IWMW 2008 – a 3ish day blur

For the last few days, I’ve had the pleasure to attend the Institutional Web Management Workshop in Aberdeen with Mike, Sam and Steve. Aside from registration, the event seemed to just fly by, so until I can focus on specific events, here’s a few, hazy, memories.

The 5 Best Things

  1. Ewan McIntosh‘s Unleashing the Tribe keynote speech about social media.
  2. Mike Ellis‘s grounding in thinking about, approaching and doing mashups mostly using Yahoo Pipes.
  3. Meeting such a nice, friendly bunch of people who care about what they do.
  4. The “High Street” on which sits the Machar Bar and the Auld Toon Cafe which sells the most wondeful minced beef pies and chelsea buns you ever tasted.
  5. Experiencing barcamp (if only on a small scale) for the first time, and enjoying every minute of it.

The 5 Worst Things (nothing was really bad)

  1. Stalag luft Hillhead
  2. The drive.
  3. It took me three months to lose about 4 kilos, it took me 3 days, to find them again.
  4. Listening to Alison’s talk and regretting not having worked for her for very long.
  5. As good as the song was, its an absolute travesty that the live train times application from Dawn Petherick, Web Services Manager, University of Birmingham didn’t win first prize in the innovation competition (and I told her so too).

5 (nice) surprisesSunny

  1. Sunshine (even though we were inside most of the time).
  2. Learning doric, the official (unstoppable) language of Aberdeen, even though I never met anyone who spoke it.
  3. I can still run 5 miles+, even with a bit of a hangover….just.
  4. Edge Hill’s events timeline might be considered a “mashup” by some.
  5. Discovering I know a little more than I sometimes give myself credit for.

I know that Mike was threatening to expose the lack of institutional blogging, so I hereby pledge to blog … a bit more than I used to, well every little helps…

IWMW 2008

IWMWOver a month since the last post on the blog – not good! Well this week we’ll make up for it as myself, Sam, Andy and Steve D head North to Aberdeen for the Institutional Web Management Workshop.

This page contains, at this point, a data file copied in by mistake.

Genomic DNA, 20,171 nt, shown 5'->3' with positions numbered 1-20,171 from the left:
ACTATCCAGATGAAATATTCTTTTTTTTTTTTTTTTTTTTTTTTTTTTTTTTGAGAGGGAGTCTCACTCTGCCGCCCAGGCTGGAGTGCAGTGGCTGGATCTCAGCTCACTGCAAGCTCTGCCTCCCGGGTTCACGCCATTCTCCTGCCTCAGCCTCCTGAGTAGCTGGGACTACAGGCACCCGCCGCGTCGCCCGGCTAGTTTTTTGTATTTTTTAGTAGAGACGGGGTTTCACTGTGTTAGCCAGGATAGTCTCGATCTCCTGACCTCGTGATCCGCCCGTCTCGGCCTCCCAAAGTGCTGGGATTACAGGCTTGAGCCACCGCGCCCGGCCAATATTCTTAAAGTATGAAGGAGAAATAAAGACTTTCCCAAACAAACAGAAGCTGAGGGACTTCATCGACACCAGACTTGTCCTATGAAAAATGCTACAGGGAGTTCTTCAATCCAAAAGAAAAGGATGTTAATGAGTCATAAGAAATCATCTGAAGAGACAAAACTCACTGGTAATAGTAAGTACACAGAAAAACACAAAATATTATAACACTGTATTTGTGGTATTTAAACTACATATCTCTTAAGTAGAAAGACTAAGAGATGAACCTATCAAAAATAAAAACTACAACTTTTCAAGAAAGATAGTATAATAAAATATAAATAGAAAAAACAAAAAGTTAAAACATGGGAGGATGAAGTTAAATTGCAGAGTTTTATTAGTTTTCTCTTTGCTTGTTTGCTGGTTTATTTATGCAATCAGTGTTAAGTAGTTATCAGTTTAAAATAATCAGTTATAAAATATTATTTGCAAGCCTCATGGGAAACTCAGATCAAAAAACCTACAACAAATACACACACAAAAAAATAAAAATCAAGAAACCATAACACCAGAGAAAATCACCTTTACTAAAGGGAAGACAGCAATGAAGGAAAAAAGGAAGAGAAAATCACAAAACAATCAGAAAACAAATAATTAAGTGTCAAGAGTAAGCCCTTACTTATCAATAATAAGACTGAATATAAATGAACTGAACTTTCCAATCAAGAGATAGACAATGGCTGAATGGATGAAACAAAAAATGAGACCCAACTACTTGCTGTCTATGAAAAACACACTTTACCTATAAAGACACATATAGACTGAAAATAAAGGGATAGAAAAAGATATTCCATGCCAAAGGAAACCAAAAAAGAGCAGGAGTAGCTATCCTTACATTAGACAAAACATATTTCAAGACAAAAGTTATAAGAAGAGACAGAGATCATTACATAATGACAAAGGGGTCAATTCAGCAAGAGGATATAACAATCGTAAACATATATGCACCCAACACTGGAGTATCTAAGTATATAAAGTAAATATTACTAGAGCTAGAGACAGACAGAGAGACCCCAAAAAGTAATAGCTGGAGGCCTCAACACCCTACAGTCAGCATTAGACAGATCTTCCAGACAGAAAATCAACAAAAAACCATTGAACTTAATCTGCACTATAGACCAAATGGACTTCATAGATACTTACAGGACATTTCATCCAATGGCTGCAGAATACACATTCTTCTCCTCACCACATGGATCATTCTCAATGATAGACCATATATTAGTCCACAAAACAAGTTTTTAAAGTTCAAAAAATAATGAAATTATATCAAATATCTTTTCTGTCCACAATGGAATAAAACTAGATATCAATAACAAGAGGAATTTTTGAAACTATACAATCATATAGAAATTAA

This annual event allows those involved in the provision of web services in Higher and Further Education institutions to get together, share case studies and hear talks from a wide variety of speakers and take part in workshop sessions. I went to last year’s IWMW in York and found it very useful. Myself and Alison blogged about some of the sessions and this time I’m hoping with more of us up there we’ll be able to share even more of our experiences.

If you’re interested in being part of the conference from afar, then the website shows how you can follow using the live blog. I imagine a number of people will be twittering heavily using #iwmw2008 to mark out tweets. Use the new search.twitter service (Twitter recently bought Summize) to keep track of the conversation

Looking through the schedule, there’s a number of sessions I’m especially looking forward to. Alison Wildish (formerly of this parish) is going to be reflecting on the differences between Edge Hill and Bath and whether any of her views (which caused quite a storm at York) have changed with the move. Helen Aspell’s talk seems to have changed at the last minute but will be replaced by a number of interesting speakers. Assuming I’ve got my choice of workshop session, I’ll be going to Paul Boag’s Battling Bureaucracy.

I didn’t get a choice for the other Workshop session because I submitted a proposal of my own so I’ll be busy with that! I’ve just put the finishing touches to the content of “Stuff what we’re doing at Edge Hill University“. I’m hoping to get lots of audience participation to get ideas from them as well as sharing some of the things we’ve been working on here. I’m glad to be getting it out of the way on the first day – I’ll report back (with slides) once it’s all over.

That’s all for now. Check back for some semi-live blogging. I’ll be taking a spare laptop so I don’t repeat the problems from SOLSTICE Conference!